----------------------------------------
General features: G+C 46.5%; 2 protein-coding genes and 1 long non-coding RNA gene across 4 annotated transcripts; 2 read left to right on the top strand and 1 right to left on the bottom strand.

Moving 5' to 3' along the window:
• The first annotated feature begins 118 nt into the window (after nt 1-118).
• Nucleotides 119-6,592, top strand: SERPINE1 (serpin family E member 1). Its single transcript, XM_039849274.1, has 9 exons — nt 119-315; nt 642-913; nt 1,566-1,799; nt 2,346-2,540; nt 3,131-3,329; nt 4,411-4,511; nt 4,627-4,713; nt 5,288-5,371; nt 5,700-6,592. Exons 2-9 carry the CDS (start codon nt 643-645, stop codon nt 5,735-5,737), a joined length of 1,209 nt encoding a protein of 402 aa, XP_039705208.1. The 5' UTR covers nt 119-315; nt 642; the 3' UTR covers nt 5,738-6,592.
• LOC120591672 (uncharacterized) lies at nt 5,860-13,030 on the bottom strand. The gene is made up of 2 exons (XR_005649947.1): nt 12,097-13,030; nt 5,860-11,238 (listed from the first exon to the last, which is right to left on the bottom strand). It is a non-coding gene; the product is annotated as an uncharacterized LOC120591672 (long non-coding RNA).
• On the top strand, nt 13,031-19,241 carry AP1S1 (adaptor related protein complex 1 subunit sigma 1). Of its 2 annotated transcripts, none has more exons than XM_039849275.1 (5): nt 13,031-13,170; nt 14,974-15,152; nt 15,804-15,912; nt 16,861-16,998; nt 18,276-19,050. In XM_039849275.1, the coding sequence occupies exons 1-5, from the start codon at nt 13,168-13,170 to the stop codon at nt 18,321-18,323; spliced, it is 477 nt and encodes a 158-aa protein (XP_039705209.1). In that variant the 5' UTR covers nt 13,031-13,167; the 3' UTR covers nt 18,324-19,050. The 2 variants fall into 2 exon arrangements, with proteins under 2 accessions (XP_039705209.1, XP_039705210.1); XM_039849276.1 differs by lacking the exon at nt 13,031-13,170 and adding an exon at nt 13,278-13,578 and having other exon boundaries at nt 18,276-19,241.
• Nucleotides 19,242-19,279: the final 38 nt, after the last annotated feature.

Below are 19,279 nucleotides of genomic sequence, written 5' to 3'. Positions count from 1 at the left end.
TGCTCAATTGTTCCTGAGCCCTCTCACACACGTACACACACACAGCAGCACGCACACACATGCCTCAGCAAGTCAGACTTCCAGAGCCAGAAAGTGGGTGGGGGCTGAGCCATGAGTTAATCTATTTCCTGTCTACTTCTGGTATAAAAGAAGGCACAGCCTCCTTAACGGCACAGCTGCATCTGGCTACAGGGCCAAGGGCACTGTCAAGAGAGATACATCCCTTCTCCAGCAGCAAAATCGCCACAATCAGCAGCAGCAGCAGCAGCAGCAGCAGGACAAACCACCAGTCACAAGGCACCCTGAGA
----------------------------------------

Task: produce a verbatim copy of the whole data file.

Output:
General features: G+C 46.5%; 2 protein-coding genes and 1 long non-coding RNA gene across 4 annotated transcripts; 2 read left to right on the top strand and 1 right to left on the bottom strand.

Moving 5' to 3' along the window:
• The first annotated feature begins 118 nt into the window (after nt 1-118).
• Nucleotides 119-6,592, top strand: SERPINE1 (serpin family E member 1). Its single transcript, XM_039849274.1, has 9 exons — nt 119-315; nt 642-913; nt 1,566-1,799; nt 2,346-2,540; nt 3,131-3,329; nt 4,411-4,511; nt 4,627-4,713; nt 5,288-5,371; nt 5,700-6,592. Exons 2-9 carry the CDS (start codon nt 643-645, stop codon nt 5,735-5,737), a joined length of 1,209 nt encoding a protein of 402 aa, XP_039705208.1. The 5' UTR covers nt 119-315; nt 642; the 3' UTR covers nt 5,738-6,592.
• LOC120591672 (uncharacterized) lies at nt 5,860-13,030 on the bottom strand. The gene is made up of 2 exons (XR_005649947.1): nt 12,097-13,030; nt 5,860-11,238 (listed from the first exon to the last, which is right to left on the bottom strand). It is a non-coding gene; the product is annotated as an uncharacterized LOC120591672 (long non-coding RNA).
• On the top strand, nt 13,031-19,241 carry AP1S1 (adaptor related protein complex 1 subunit sigma 1). Of its 2 annotated transcripts, none has more exons than XM_039849275.1 (5): nt 13,031-13,170; nt 14,974-15,152; nt 15,804-15,912; nt 16,861-16,998; nt 18,276-19,050. In XM_039849275.1, the coding sequence occupies exons 1-5, from the start codon at nt 13,168-13,170 to the stop codon at nt 18,321-18,323; spliced, it is 477 nt and encodes a 158-aa protein (XP_039705209.1). In that variant the 5' UTR covers nt 13,031-13,167; the 3' UTR covers nt 18,324-19,050. The 2 variants fall into 2 exon arrangements, with proteins under 2 accessions (XP_039705209.1, XP_039705210.1); XM_039849276.1 differs by lacking the exon at nt 13,031-13,170 and adding an exon at nt 13,278-13,578 and having other exon boundaries at nt 18,276-19,241.
• Nucleotides 19,242-19,279: the final 38 nt, after the last annotated feature.

Below are 19,279 nucleotides of genomic sequence, written 5' to 3'. Positions count from 1 at the left end.
TGCTCAATTGTTCCTGAGCCCTCTCACACACGTACACACACACAGCAGCACGCACACACATGCCTCAGCAAGTCAGACTTCCAGAGCCAGAAAGTGGGTGGGGGCTGAGCCATGAGTTAATCTATTTCCTGTCTACTTCTGGTATAAAAGAAGGCACAGCCTCCTTAACGGCACAGCTGCATCTGGCTACAGGGCCAAGGGCACTGTCAAGAGAGATACATCCCTTCTCCAGCAGCAAAATCGCCACAATCAGCAGCAGCAGCAGCAGCAGCAGCAGGACAAACCACCAGTCACAAGGCACCCTGAGA